We have been hearing owls in the evening at our property in the forested area southwest of Eugene. In all of the 22 years we have lived here, Great Horned Owls have nested nearby. Before sundown and into the evening, deep hoots echo through Fox Hollow; the deeper voice is the male and the higher pitched hoots are the larger female. Breeding season has already begun for this species, even though the landscape is wet and the temperatures wintery. Those deep hoots are communicating territory claims as well as courtship and pair bonding—annual rituals for the pair that mates for life.
Great Horned Owls start nesting in January, raising their families in the depths of winter. Like other owls, they do not build their own nests, but take over the abandoned homes of other species, including squirrels, ravens, herons, and Red-tailed Hawks.
The Oregon Audubon Council (OAC) met in Sutherlin, Oregon, on November 7. In attendance were representatives from eight chapters around the state as well as regional representatives of National Audubon. The goals of the OAC meetings are to bring together state chapter members, discuss conservation issues of concern, and determine how we can best help make a difference. Although each chapter focuses on concerns as they come up throughout the year, conference participants identified priority issues that would benefit from a coordinated effort by multiple chapters. We’ve addressed many of these issues previously. The issues and our goals are outlined below. (For more information, please contact email@example.com).
- Klamath National Wildlife Refuges: Ensure that these important wildlife refuges on the Pacific Flyway receive adequate water in both the short and long term.
- Lake Abert (Oregon’s only saltwater lake, an important stopover for migratory birds and part of the Western Hemisphere Shorebird Reserve Network): Engage with conservation partners to help determine the reasons the lake dried out and explore opportunities to restore it.
If you haven’t returned the donation envelope included in the November issue of The Quail or gone online to show your support for Lane County Audubon Society during our annual fund drive, you can still do so. Simply mail your tax-deductible gift to LCAS, PO Box 5086, Eugene, OR 97405. (Make checks payable to Lane County Audubon Society.) If you prefer to use your credit card through our online donation page, visit http://laneaudubon.org/support/donate to complete the transaction.
This year marks the 74th Eugene Christmas Bird Count (ECBC) and the 116th National Audubon Society (NAS) Christmas Bird Count. The ECBC this year will be on Sunday, January 3, 2016. Our 15-mile diameter count circle is centered in the Danebo area of Eugene and is divided into 27 areas, each with a Team Leader. The Team Leaders organize the teams, lead the groups through the area during the count day, and then submit the results to the ECBC Steering Committee.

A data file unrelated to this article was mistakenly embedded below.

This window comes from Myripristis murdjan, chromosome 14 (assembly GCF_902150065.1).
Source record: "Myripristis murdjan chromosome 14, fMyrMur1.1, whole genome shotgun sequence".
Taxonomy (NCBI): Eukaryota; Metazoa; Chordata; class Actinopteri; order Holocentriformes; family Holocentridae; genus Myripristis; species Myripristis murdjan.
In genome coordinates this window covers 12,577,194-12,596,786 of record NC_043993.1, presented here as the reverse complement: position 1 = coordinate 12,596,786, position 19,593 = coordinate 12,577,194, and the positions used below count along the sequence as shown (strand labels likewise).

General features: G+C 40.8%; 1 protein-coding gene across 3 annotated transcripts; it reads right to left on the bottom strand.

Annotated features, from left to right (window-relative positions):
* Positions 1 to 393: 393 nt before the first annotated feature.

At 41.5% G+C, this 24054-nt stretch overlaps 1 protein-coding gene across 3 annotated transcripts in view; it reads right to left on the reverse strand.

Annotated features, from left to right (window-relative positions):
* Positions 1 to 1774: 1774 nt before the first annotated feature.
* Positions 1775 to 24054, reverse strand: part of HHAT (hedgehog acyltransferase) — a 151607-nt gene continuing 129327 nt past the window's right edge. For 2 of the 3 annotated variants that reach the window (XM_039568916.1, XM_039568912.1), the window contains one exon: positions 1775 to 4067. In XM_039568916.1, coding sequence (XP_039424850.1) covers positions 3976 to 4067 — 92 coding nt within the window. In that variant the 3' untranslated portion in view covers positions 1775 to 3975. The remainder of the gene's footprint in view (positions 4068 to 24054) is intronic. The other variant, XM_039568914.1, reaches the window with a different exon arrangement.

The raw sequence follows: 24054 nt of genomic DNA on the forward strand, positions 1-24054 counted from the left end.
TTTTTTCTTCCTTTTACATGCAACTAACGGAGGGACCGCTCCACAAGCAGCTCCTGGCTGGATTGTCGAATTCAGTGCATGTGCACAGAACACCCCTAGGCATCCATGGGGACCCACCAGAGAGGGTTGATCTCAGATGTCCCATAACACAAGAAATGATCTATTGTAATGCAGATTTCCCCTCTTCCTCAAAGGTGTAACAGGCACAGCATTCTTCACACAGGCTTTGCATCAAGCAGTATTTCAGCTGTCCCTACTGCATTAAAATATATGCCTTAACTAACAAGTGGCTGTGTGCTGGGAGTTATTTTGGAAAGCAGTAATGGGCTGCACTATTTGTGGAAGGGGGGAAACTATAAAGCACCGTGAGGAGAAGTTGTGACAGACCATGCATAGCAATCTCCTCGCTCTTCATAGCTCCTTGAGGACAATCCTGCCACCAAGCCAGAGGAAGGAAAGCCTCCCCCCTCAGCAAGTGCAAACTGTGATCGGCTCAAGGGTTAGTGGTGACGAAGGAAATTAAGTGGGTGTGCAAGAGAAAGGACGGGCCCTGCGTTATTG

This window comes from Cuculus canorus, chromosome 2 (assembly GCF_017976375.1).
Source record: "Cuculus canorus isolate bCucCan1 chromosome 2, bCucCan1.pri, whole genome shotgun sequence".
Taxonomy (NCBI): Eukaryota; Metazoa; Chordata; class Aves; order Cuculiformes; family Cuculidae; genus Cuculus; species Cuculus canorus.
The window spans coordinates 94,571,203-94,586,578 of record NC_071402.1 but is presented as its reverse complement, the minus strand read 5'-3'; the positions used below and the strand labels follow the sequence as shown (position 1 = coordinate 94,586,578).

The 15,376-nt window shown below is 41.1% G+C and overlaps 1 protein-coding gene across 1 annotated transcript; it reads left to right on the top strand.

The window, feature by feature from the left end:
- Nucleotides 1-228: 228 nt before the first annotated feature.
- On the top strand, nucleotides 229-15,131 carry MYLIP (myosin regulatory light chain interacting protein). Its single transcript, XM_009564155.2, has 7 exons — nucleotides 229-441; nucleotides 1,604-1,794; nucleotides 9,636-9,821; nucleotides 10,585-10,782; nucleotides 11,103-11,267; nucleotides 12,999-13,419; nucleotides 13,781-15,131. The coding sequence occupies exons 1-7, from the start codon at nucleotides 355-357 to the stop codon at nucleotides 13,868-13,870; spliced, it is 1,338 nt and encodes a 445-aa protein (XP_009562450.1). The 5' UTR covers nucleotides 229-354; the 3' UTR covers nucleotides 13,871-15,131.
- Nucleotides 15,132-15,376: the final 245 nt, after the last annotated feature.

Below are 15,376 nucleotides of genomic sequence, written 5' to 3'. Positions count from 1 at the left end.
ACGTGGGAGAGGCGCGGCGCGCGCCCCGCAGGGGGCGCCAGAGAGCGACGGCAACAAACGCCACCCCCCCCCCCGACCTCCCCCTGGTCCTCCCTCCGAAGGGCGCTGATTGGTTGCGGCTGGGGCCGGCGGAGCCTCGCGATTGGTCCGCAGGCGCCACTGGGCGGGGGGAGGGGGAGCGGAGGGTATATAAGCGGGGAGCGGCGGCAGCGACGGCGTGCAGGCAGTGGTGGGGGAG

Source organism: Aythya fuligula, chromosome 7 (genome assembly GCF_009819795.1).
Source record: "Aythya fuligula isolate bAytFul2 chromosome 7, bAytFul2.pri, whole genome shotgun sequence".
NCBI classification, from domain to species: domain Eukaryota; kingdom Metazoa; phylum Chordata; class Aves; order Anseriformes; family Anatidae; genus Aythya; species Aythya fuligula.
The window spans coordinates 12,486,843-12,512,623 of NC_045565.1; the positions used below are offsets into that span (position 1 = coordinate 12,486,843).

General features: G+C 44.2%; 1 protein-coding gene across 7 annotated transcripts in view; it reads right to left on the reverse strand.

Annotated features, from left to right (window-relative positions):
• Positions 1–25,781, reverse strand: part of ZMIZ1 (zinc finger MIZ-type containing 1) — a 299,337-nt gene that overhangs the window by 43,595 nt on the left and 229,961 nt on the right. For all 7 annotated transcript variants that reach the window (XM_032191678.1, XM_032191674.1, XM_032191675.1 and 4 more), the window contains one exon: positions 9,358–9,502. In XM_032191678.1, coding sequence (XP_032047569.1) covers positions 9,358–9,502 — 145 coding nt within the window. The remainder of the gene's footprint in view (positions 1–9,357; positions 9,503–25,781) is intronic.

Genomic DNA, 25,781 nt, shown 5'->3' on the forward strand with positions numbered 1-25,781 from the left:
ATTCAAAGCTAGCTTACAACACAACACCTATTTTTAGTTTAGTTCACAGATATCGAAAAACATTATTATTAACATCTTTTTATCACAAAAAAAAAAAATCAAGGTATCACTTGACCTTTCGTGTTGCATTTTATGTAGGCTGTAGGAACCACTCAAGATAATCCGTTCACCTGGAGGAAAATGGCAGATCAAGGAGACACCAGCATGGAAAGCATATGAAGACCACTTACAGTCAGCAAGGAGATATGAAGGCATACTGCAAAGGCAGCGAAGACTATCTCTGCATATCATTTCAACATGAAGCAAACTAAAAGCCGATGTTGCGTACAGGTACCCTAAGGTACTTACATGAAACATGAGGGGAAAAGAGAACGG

Dick Lamster is the Count Coordinator, and he will work with NAS on the administrative tasks of the count. He will also coordinate with the Team Leaders, handle publicity, cowrite the postcount narrative, and assign new participants to teams. If you want to participate this year and were not on a team last year or you want to change teams, call Dick at 541.343.8664. Otherwise, call your Team Leader from last year (although he or she might be calling you soon).
Eugene Natural History Society and Lane County Audubon Society are cosponsoring “Owls,” a presentation by Paul Bannick on Friday, December 11. Paul is an accomplished public speaker with many keynotes to his credit. His programs combine breathtaking photos, compelling audio, and an engaging style that keeps audiences entertained. Paul contributed the stunning images for Journey with the Owls by David Evers and Kate Taylor, published last summer. The book is available at www.briwildfeathers.org/product-p/owl.htm.
Noah Stryker, Eugene/Creswell native and local bird nerd, is nearing the end of his year-long birding adventure. During his international big year, he has recorded sightings of well over 5,000 bird species, breaking the world record for species seen in one year, which was 4,341. Noah has documented his trip in his blog, Birding Without Borders, hosted by National Audubon. Check it out at http://mag.audubon.org/articles/birds/welcome-birding-without-borders. His blog reflects the intellect, humor, creativity, curiosity, stamina, and deep love of nature that he brought to this project.
The Lane County Audubon Society booth will be part of the 11th Annual Good Earth Home, Garden & Living Show to be held on January 22–24 at the Convention Center at the Lane County Fairgrounds in Eugene.
The show is one of the most popular annual events promoting sustainability in Lane County. This year’s show will feature more than 225 exhibits and 65 seminars covering the amazing variety of earth-friendly products and services in our area. The hours are 5:00 p.m. to 9:00 p.m. on Friday, 10:00 a.m. to 8:00 p.m. on Saturday, and 10:00 a.m. to 5:00 p.m. on Sunday. Admission is free with a canned food donation to benefit FOOD for Lane County. For more information, visit https://eugenehomeshow.com/our-shows/good-earth-home-garden-living-show/.
Tim Blount, Executive Director of Friends of Malheur National Wildlife Refuge, will give a photo-rich presentation on birding at Malheur NWR and the surrounding area. Malheur is known throughout the birding world as one of the top places to bird in North America. Tim will highlight the birds found there each season as well as the vagrants that somehow make their way to the migrant traps of Harney County.